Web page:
Journal of Failure Analysis and Prevention

, Volume 15, Issue 5, pp 672–678 | Cite as

Sensitivity Analysis of Mission Critical Shear Bolts of Combat Aircraft High-Speed Flexible Coupling

  • S. Nagesh
  • A. M. Junaid Basha
  • Dineshsingh G. Thakur
Technical Article---Peer-Reviewed


The combat aircraft utilizes high-speed flexible coupling (HSFC) to transmit the power from the aircraft engine gear box to accessory gearbox and to accommodate misalignment arises in the drive line. The HSFC input drive end has three shear bolts with predetermined shear torque set value. The mission-critical shear bolt failure to act above maximum set value will damage the down-line components by excess torque transmission. The premature action of shear bolts below minimum set value will deprive the power to single-engine aircraft transmission which may even lead to loss of aircraft. To realize consistency performance of shear bolts, sensitivity analysis is carried out considering influencing parameters like shear section size, hardness and preload variation. Based on the analysis, grouping of bolts was enabled for consistent performance in shear torques. The experimental validations are carried out to correlate between theoretical prediction and model behavior.


Bolted joints Shear section Tightening torque Sensitivity analysis Experimental validation 


  1. 1.
    M. Calistrat, Metal Diaphragm Coupling Performance, in Proceedings of the Fifth Turbomachinery Symposium, 1976, pp. 117–124Google Scholar
  2. 2.
    S. Nagesh, A.M. Junaid Basha, G. Thakur Dinesh Singh, Influence of applied misalignment on the balanced high speed flexible coupling of fighter aircraft. Appl. Mech. Mater. 592–594, 1084–1088 (2014)CrossRefGoogle Scholar
  3. 3.
    S. Nagesh, A.M. Junaid Basha, G. Thakur Dinesh Singh, Dynamic performance analysis of high speed flexible coupling of gas turbine engine transmission system. J. Mech. Sci. Technol. 29(1), 173–179 (2015)CrossRefGoogle Scholar
  4. 4.
    R.P. Czachor, Unique challenges for bolted joint design in high-bypass turbo-fan engines. J. Eng. Gas Turbines Power 127(2), 240–248 (2005)CrossRefGoogle Scholar
  5. 5.
    J. Yoo, S.-J. Hong, J.S. Choi, Y.J. Kang, Design guide of bolt locations for bolted-joint plates considering dynamic characteristics. Proc. Inst. Mech. Eng. Part C J. Mech. Eng. Sci. 223(2), 363–375 (2009)CrossRefGoogle Scholar
  6. 6.
    S. Melenciuc, V. Venghiac, Factors influencing the preload level of high strength bolts for structural steel connections. Rep. Gheorghe Asachi Tech. Univ. Iasi, Fac. Civ. Eng. Build. Serv., No. Lxi, 125–138 (2011)Google Scholar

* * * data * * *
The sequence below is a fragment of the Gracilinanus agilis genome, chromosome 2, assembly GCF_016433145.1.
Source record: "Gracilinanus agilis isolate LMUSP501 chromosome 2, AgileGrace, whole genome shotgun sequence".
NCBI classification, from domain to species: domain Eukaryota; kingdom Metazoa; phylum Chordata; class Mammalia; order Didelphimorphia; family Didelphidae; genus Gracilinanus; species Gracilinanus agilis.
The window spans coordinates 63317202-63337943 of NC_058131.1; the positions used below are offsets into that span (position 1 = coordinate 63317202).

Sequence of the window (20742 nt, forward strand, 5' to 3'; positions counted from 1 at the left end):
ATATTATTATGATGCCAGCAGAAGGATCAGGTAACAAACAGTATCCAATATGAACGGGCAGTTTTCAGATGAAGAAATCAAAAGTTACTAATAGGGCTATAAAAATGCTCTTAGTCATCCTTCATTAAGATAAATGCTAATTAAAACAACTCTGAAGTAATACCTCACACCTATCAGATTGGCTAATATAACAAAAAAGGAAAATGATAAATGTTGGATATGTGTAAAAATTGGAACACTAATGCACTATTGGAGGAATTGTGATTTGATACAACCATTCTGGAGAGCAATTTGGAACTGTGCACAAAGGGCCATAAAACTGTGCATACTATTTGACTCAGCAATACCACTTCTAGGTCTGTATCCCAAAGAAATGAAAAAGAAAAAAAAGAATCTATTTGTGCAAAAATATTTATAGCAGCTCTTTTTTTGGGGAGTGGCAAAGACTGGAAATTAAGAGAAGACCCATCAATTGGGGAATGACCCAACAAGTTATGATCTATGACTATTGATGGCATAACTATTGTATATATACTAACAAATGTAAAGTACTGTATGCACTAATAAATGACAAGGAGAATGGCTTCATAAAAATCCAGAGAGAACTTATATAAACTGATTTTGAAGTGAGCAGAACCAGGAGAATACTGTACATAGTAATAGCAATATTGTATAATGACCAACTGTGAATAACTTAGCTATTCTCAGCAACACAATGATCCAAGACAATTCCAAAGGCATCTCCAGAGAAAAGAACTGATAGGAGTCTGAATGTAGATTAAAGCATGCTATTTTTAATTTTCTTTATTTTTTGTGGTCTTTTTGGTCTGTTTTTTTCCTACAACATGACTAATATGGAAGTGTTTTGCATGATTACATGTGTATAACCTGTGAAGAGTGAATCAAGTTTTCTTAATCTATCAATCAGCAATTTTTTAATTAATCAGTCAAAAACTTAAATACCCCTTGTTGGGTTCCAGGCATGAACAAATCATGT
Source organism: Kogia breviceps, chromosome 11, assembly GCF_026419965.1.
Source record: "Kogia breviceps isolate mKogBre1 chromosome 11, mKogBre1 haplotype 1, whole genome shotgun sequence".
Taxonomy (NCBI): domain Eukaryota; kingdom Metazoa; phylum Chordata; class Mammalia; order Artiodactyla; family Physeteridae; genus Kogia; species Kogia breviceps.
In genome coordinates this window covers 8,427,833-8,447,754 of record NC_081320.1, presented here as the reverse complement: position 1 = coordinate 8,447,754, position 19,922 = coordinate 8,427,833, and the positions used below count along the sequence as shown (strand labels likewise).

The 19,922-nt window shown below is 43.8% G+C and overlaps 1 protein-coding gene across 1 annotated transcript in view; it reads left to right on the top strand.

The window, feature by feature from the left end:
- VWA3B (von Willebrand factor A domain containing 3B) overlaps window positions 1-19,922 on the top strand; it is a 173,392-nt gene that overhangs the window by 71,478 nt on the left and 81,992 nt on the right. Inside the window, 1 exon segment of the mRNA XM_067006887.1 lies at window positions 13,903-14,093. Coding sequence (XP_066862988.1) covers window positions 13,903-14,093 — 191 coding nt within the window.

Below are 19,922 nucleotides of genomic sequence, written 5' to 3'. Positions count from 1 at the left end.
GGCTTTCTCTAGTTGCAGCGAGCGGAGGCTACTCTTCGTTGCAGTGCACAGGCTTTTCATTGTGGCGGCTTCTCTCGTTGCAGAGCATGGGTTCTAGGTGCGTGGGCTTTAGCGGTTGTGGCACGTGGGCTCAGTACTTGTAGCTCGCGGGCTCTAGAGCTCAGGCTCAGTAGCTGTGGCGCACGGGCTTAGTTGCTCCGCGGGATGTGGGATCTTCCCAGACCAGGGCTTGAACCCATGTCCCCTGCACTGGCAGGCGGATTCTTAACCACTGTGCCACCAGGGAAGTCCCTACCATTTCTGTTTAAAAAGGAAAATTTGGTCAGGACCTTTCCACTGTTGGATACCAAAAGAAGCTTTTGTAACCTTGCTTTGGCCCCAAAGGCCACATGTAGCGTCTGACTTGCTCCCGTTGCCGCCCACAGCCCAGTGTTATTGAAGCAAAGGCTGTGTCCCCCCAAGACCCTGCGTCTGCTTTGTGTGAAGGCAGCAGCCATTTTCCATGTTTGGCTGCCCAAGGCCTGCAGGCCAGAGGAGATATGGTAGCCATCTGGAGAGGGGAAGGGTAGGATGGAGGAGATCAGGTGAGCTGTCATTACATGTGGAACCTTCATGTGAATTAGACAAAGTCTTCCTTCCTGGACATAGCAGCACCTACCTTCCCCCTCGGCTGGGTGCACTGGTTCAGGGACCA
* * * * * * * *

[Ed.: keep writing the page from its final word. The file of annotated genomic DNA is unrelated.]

7. 7.
    W. Eccles, I. Sherrington, R.D. Arnell, Frictional changes during repeated tightening of zinc plated threaded fasteners. Tribol. Int. 43(4), 700–707 (2010)CrossRefGoogle Scholar
  8. 8.
    T. Fukuoka, T. Takaki, Elastic plastic finite element analysis of bolted joint during tightening process. J. Mech. Des. 125(4), 823–830 (2003)CrossRefGoogle Scholar
  9. 9.
    B.S.C. Ranjan, H.N. Vikranth, A. Ghosal, A novel prevailing torque threaded fastener and its analysis. J. Mech. Des. 135(10), 1010071–1010079 (2013)CrossRefGoogle Scholar
  10. 10.
    D. Doyle, A. Zagrai, B. Arritt, H. Cakan, Damage detection in bolted space structures. J. Intell. Mater. Syst. Struct. 21(3), 251–264 (2009)CrossRefGoogle Scholar
  11. 11.
    N. Pai, D. Hess, Three-dimensional finite element analysis of threaded fastener loosening due to dynamic shear load. Eng. Fail. Anal. 9, 383–402 (2002)CrossRefGoogle Scholar
  12. 12.
    R.A. Ibrahim, C.L. Pettit, Uncertainties and dynamic problems of bolted joints and other fasteners. J. Sound Vib. 279(3–5), 857–936 (2005)CrossRefGoogle Scholar
  13. 13.
    Specification for 1½ per cent nickel-chromium-molybdenum steel (90/110 kgf/mm2 (57/70 tonf/in2): limiting ruling section 150 mm (6 in) BS 3S 95:1967, British Standards InstitutionGoogle Scholar
  14. 14.
    ASM International, ASM Handbook Volume 4: Heat Treating. (ASM International, 1991)Google Scholar
  15. 15.
    J.H. Bickford, Introduction to the Design and Behavior of Bolted Joints: Non-Gasketed Joints, 4th edn. (CRC Press, Boca Raton, 2007), p. 568CrossRefGoogle Scholar
  16. 16.
    R. Budynas, K. Nisbett, Shigley’s Mechanical Engineering Design (McGraw-Hill Education, New York, 2010), p. 1120Google Scholar
  17. 17.
    J. Gere, B. Goodno, Mechanics of Materials, SI edn. (Cengage Learning, Boston, 2012), p. 1056Google Scholar
  18. 18.
    G.E. Dieter, Mechanical Metallurgy (McGraw-Hill, London, 1988), p. 751Google Scholar
  19. 19.
    G.L. Kulak, J.W. Fisher, J.H.A. Struik, Guide to Design Criteria for Bolted and Riveted Joints (Wiley, New York, 1987), p. 333Google Scholar

Copyright information

© ASM International 2015

Authors and Affiliations

  • S. Nagesh
    • 1
  • A. M. Junaid Basha
    • 1
  • Dineshsingh G. Thakur
    • 2
  1. 1.Combat Vehicles Research and Development EstablishmentDRDOChennaiIndia
  2. 2.Department of Mechanical EngineeringDefence Institute of Advanced TechnologyPuneIndia

Personalised recommendations